Today, Karachi will observe the longest day and shortest night of the year, marking the summer solstice. Chief Meteorologist Sardar Sarfaraz explained this annual event, emphasizing its importance and the variations across different regions in Pakistan.

In Karachi, daylight will last for 13 hours and 41 minutes, leaving the night at just 10 hours and 19 minutes. This is the peak of daylight for the year, after which the days will gradually become shorter.

In Islamabad, daylight will extend even longer to 14 hours and 32 minutes, with the night lasting only 9 hours and 28 minutes. These differences are due to the geographical locations of the cities.

“The summer solstice is an annual astronomical event when one of the Earth’s poles is maximally tilted toward the Sun,” Sarfaraz said. “This results in the longest day of the year in one hemisphere and the shortest in the other.”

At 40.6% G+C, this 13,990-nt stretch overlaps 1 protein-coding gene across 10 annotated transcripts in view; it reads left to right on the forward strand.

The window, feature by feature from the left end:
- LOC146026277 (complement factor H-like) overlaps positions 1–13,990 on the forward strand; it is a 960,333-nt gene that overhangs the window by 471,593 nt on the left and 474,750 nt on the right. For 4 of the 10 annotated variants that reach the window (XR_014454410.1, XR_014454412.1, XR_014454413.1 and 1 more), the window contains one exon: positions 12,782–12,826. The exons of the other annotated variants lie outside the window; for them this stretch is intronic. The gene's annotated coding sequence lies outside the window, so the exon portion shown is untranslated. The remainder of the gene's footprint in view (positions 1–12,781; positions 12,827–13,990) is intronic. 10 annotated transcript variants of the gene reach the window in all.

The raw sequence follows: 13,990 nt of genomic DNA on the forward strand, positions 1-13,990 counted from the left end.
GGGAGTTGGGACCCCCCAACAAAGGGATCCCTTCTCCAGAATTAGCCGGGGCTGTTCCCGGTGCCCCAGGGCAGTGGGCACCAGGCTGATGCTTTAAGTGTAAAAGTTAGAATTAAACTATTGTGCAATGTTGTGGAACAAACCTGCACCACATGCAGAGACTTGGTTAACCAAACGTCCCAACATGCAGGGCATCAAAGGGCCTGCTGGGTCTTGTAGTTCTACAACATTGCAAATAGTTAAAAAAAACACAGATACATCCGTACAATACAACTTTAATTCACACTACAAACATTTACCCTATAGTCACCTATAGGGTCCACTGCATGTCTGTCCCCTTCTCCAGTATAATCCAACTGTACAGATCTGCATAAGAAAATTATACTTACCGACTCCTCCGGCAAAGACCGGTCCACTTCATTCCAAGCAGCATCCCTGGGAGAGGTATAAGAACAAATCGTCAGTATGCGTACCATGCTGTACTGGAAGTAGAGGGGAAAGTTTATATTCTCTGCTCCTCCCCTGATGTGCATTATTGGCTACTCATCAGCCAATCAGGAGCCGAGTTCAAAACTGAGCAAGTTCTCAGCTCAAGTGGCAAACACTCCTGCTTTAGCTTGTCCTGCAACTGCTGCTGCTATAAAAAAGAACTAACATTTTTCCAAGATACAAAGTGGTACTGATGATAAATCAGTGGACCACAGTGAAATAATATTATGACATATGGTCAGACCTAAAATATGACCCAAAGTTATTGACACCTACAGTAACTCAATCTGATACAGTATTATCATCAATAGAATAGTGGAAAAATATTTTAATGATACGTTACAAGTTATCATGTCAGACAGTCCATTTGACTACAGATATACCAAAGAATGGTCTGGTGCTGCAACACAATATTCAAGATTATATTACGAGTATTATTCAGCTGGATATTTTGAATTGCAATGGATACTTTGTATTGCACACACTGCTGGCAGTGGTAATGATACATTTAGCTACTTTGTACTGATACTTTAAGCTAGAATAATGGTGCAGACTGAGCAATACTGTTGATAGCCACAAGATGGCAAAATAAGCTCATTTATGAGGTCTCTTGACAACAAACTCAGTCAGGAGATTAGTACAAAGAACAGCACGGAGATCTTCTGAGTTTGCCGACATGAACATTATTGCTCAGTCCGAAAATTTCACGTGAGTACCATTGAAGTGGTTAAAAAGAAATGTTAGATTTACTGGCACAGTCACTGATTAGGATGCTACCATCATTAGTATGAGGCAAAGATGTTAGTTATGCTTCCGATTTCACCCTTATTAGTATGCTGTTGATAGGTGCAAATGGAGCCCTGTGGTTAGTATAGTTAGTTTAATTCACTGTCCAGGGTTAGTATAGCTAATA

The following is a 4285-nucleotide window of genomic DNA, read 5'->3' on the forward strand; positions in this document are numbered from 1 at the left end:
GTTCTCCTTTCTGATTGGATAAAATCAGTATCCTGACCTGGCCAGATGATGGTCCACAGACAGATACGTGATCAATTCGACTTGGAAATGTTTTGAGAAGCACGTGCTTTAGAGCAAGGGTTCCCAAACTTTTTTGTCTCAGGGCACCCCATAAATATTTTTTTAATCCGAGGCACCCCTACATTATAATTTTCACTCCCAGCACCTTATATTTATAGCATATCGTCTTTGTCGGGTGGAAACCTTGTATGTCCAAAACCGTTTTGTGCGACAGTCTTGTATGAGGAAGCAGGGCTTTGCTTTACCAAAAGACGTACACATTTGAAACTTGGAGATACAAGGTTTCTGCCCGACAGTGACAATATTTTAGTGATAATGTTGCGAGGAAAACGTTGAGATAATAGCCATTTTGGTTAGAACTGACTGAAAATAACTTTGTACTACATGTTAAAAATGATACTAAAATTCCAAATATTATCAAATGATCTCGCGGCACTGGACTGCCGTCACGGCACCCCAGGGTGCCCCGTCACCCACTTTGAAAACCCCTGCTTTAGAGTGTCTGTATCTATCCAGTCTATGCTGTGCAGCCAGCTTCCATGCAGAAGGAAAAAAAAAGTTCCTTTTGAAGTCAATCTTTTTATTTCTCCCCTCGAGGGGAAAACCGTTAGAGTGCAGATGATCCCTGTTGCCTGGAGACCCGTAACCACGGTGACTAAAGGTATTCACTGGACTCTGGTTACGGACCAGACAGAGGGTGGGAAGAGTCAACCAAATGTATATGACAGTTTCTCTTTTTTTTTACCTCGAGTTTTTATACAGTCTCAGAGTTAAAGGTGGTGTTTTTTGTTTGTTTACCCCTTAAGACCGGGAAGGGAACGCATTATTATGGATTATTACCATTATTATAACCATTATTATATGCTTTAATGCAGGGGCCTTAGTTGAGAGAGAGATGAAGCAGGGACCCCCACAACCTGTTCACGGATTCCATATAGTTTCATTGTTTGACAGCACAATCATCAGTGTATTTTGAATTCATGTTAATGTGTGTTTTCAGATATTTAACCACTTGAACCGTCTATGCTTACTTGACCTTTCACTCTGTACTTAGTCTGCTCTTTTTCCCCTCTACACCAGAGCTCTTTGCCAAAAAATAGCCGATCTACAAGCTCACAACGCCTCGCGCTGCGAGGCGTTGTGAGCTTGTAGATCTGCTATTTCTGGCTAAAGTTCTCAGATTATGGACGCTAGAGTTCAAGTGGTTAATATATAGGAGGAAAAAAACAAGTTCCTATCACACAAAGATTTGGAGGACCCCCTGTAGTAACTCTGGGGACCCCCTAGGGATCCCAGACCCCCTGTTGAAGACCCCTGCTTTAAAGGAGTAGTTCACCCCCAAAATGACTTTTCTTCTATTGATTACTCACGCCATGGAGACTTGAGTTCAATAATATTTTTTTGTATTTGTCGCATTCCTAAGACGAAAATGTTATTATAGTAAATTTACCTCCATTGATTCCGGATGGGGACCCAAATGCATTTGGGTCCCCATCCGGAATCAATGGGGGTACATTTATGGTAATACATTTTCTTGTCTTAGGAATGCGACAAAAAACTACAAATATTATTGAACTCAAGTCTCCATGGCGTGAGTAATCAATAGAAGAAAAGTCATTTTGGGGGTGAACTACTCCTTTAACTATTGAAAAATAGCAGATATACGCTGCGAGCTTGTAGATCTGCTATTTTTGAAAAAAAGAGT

He added that after the summer solstice, daylight hours will start to decrease until the winter solstice on December 22, which will bring the shortest day and longest night of the year.

Sarfaraz also discussed the broader impacts of this phenomenon on weather patterns and agriculture. Longer daylight hours allow for more photosynthesis, which is essential for crop growth, and also affect temperature and weather conditions.

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